For now, the battle to save the animals has become very costly for the farmers as they have to part with the animals they so dearly loved for a song yet they could have made a handsome amoun on one or two of them before committing part of the proceeds from the sale to buying supplementary feeds for the entire herd.
They also could have easily bought dipping chemicals to protect the remaining cattle from tick-borne diseases like January disease or theileriosis that have claimed hundreds of thousands of cattle leaving some farmers without even a single beast for draught power.
It is worth noting that Government has since embarked on a national restocking programme through programmes such as the heifer pass-on scheme, which is targeting to both improve the quality of the herd and empower the farmers at the same time.
It is laudable that Government’s efforts have even culminated in the procurement and distribution of hay balers to some provinces with farmers expected to cut grass and stock as hay for use during those times of the year when there is no pasture to nourish the animals.
Farmers also need to be proactive and form livestock development committees that seek partnerships or even sponsorship for the drilling of boreholes to water their cattle during the dry periods of the year. This will save cattle from travelling long distances in search of the precious liquid.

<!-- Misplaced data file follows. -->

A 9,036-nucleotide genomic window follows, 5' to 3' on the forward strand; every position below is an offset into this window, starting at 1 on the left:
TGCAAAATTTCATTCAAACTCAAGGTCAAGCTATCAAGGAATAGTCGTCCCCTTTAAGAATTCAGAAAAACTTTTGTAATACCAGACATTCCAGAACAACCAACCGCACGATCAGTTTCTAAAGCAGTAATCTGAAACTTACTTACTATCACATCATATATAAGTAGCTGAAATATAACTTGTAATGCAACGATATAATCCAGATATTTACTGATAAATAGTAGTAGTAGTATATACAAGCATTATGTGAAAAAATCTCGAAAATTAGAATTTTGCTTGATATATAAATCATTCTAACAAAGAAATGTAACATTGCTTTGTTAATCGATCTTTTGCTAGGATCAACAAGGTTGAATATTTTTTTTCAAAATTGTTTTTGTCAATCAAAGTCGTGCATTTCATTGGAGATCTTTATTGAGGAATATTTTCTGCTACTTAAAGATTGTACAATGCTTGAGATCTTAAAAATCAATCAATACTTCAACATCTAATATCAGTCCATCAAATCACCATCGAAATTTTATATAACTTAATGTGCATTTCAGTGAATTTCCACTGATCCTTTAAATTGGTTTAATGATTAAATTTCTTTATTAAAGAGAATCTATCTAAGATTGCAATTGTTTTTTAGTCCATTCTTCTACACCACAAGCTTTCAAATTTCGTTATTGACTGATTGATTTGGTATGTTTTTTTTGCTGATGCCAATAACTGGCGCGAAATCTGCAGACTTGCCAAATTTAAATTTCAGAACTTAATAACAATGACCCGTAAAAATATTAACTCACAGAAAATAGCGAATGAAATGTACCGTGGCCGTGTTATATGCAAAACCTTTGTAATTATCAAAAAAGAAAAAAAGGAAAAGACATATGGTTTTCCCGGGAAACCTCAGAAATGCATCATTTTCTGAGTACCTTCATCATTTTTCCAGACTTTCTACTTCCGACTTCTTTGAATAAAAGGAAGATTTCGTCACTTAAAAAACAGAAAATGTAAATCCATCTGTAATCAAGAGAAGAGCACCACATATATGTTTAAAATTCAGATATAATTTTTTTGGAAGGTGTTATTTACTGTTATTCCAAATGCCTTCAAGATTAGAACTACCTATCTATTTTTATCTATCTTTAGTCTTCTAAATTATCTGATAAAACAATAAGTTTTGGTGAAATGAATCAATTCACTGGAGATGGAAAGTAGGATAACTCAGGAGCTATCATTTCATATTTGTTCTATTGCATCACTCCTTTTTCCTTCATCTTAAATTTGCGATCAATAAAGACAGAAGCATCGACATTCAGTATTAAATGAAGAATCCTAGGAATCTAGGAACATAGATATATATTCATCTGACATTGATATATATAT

The case of farmers in Beitbridge east where farmers take cattle for relief grazing in areas with A2 farms easily comes to the fore and makes incredible sense but should serve as a springboard for innovativeness on the part of the farmers.
It will only take the pooling of resources from the sale of a few beasts from a few farmers to finance the drilling of boreholes and take care of the perennial water shortages that threaten the viability of cattle rearing in those arid regions where there are no natural sources of water.
This idea of always leaving everything to government is removing the sense of responsibility from most farmers and in most cases when they receive aid, there is not enough sense of ownership, which dilutes the levels of care for infrastructure. If farmers are to fund the drilling of boreholes for their use, then the amount of care devoted to the boreholes will inevitably be higher than that given to donated ones.
After all, every successful business venture requires the person running it to invest before picking benefits later. It is possible for farmers to water or irrigate pastures where they have reliable water sources.
Actually they can establish their own pastures and maintain them then introduce controlled grazing after setting up paddocks.
This is also one way of reducing chances of their cattle getting diseases from other herds that roam freely, which in a way guarantees continuity of the business.
Farmers should also develop a habit of storing crop stover or even making fodder in the course of the season to give their cattle when vegetation eventually dries up during the dry seasons